Our building has two free food days, where Oz Harvest delivers food that they have collected from neighbouring businesses (some of it imperfect, or close to use by date, or sandwiches and bakery goods that haven’t sold, or is simply surplus to their needs), and delivers it to us. The process is pretty simple, a yellow van arrives, and we all help to carry it into our common area. Then some of us are appointed as volunteers, while the rest are made to wait outside. While the volunteers sort the food and separate it onto tables, hoping to spread it far enough that all of us have a chance to get something, the rest of us all stand behind the glass doors, all of us watching eagerly, trying to bustle our way to the front, wanting to be the first people through the door. If you think uni students at an open day are bad, you have no concept of what hunger is. There is no orderly line here, just a jostling crowd.The people waiting behind this glass door are a mix, some of us just trying to make our money stretch a little further, others haven’t eaten in days, some know they have no food left and this is their only chance at a meal this week. There is an electricity, half of us with an experience of trauma, knowing that this is some kind of a battle. It sounds dramatic, but it’s the truth, it feels as though we are gearing up for a fight. When those doors open we all rush and grab, not taking time to measure how much we need it or what meal we could prepare, but just grabbing anything that looks like something we need. Many of the people here don’t know how to cook or prepare hot meals. They were never taught.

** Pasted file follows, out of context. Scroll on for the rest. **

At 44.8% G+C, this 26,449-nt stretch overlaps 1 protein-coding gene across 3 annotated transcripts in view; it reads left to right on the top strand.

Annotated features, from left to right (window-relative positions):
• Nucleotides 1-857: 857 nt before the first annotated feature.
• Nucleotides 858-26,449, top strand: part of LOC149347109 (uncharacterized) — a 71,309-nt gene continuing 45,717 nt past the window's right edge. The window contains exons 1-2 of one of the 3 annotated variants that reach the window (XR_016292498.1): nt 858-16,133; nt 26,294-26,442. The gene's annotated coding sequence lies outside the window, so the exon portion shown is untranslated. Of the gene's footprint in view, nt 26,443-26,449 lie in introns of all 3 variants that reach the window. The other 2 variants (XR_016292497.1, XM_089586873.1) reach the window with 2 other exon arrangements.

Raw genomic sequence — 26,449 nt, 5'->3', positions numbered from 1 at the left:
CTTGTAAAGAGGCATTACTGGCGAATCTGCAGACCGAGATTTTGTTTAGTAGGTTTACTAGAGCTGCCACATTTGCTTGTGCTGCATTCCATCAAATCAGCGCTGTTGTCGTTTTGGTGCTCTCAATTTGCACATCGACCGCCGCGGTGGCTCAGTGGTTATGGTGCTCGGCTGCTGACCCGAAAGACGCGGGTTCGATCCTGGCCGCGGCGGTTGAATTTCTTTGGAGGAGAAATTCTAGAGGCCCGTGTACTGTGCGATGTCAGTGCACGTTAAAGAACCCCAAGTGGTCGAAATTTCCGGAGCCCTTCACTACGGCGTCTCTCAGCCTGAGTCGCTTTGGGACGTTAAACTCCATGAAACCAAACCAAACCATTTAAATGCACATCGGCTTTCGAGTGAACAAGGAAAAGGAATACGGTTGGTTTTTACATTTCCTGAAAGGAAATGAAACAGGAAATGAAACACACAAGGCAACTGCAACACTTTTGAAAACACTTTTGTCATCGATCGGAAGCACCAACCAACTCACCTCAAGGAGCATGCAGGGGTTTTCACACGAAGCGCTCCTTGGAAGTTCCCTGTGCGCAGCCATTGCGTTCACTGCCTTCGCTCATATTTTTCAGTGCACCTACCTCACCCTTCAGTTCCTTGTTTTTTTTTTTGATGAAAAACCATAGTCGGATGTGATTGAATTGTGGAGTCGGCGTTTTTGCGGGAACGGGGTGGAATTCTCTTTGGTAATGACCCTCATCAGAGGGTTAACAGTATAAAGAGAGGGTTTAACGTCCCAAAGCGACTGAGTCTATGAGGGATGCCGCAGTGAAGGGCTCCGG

Eventually it slows and the anxiety burns, some of us run out immediately, rushing to store our food, others wait around and talk to each other, clinging to some desperate need to be seen as normal people, as though this was just a market place and not a non-negotiable need. I should mention at this point how grateful we all are to Oz Harvest. The service is invaluable, the volunteers are so lovely, and many of us have shed private tears for the wonder that is a proper meal when we are left with nothing. What I am trying to explain, is the humanity that is lost and gained in a moment like this. The struggle and fight that continues after homelessness is replaced with a home. It leaves an instinct that stays.